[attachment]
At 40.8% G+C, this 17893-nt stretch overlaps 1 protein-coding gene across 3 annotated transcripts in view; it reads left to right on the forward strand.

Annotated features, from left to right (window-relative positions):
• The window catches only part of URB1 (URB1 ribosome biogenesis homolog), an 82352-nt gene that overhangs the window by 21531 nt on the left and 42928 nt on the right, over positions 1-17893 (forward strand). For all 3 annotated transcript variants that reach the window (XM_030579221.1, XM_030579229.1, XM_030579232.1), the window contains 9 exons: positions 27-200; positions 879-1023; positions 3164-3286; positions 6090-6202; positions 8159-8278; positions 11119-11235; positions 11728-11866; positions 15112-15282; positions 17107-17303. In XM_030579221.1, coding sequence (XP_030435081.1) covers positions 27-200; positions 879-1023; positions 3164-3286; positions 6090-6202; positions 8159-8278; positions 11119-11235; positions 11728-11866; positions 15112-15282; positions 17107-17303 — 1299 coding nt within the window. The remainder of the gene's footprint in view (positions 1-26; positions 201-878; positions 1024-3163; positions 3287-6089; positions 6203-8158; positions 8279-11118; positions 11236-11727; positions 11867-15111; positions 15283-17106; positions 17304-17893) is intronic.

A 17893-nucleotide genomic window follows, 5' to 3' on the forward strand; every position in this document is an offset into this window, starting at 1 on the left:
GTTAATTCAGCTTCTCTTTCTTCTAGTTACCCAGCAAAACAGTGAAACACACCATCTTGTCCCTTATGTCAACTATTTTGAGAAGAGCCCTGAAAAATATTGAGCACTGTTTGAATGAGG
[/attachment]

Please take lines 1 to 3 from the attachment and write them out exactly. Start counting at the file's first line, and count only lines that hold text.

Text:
At 40.8% G+C, this 17893-nt stretch overlaps 1 protein-coding gene across 3 annotated transcripts in view; it reads left to right on the forward strand.

Annotated features, from left to right (window-relative positions):
• The window catches only part of URB1 (URB1 ribosome biogenesis homolog), an 82352-nt gene that overhangs the window by 21531 nt on the left and 42928 nt on the right, over positions 1-17893 (forward strand). For all 3 annotated transcript variants that reach the window (XM_030579221.1, XM_030579229.1, XM_030579232.1), the window contains 9 exons: positions 27-200; positions 879-1023; positions 3164-3286; positions 6090-6202; positions 8159-8278; positions 11119-11235; positions 11728-11866; positions 15112-15282; positions 17107-17303. In XM_030579221.1, coding sequence (XP_030435081.1) covers positions 27-200; positions 879-1023; positions 3164-3286; positions 6090-6202; positions 8159-8278; positions 11119-11235; positions 11728-11866; positions 15112-15282; positions 17107-17303 — 1299 coding nt within the window. The remainder of the gene's footprint in view (positions 1-26; positions 201-878; positions 1024-3163; positions 3287-6089; positions 6203-8158; positions 8279-11118; positions 11236-11727; positions 11867-15111; positions 15283-17106; positions 17304-17893) is intronic.